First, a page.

Study: Nearly 1 million Americans could leave labor force under ACA

Maddie Elkins, Summer Reporter

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A new study co-authored by a Northwestern professor suggests that nearly a million Americans may leave the labor force as a result of the Affordable Care Act.

The working paper, published last month, says between 500,000 and 900,000 people may exit the workforce because they no longer have to rely on their employer for health insurance. The Affordable Care Act expands Medicaid and sets up insurance exchanges.

The study was conducted by Kellogg Prof. Craig Garthwaite; Matthew Notowidigdo, an assistant professor in the University of Chicago Booth School of Business; and Tal Gross, an assistant professor in the Columbia University Mailman School of Public Health.

“We’re interested in things that change people’s decision to work,” Garthwaite said.

He said the effects identified in the study could push people toward choosing more productive jobs.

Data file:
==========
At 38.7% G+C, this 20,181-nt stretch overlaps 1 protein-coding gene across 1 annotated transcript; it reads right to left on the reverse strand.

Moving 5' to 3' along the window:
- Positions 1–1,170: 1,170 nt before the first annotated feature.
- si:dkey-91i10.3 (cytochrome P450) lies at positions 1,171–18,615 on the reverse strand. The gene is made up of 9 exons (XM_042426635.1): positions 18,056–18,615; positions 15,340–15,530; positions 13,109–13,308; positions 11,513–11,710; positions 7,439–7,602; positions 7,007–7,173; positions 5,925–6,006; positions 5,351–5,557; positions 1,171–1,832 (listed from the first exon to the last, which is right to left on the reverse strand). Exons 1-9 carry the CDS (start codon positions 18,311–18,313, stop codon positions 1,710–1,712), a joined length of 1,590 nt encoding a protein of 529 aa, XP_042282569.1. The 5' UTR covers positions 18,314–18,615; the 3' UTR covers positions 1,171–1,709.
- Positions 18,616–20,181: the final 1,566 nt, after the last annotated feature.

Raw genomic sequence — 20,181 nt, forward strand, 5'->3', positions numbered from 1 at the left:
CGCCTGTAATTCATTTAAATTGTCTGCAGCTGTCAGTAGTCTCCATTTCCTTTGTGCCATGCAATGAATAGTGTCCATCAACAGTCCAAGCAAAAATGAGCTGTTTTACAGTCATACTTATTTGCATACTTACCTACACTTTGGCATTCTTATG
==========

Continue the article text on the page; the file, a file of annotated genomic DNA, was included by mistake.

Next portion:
The study’s results suggest a strong disincentive to seek public health insurance. It found the aggregate employment rate could decrease by 0.3 to 0.6 percentage points under the Affordable Care Act. The professors based their study on the fallout of Tennessee scaling back its public health insurance program in 2005.

The study found after the TennCare disenrollment a “large and immediate labor supply increase” among people working more than 20 hours a week who had private, employer-provided health insurance. The study concluded that “policies that expand access to health insurance apart from employers (such as the ACA) may have large labor market effects.”

“It’s important for us to think of all the costs and benefits,” Garthwaite said.

He said he and his colleagues do not take a stand on whether their study’s findings are positive or negative for the political debate surrounding the Affordable Care Act. Although the effects could make it easier for someone who recently graduated from college to find a job, Garthwaite said Americans should be wary of policies that pull workers out of the labor force.

Garthwaite said large changes in the labor supply are uncommon, so the study’s prediction is significant.

The study’s data mostly comes from the Current Population Survey, a monthly poll of about 50,000 households that serves as the primary data set for labor force statistics.

Summer reporter Maddie Elkins can be reached at melkins@u.northwestern.edu. Follow her on Twitter at http://www.twitter.com/MadeleineElkins.

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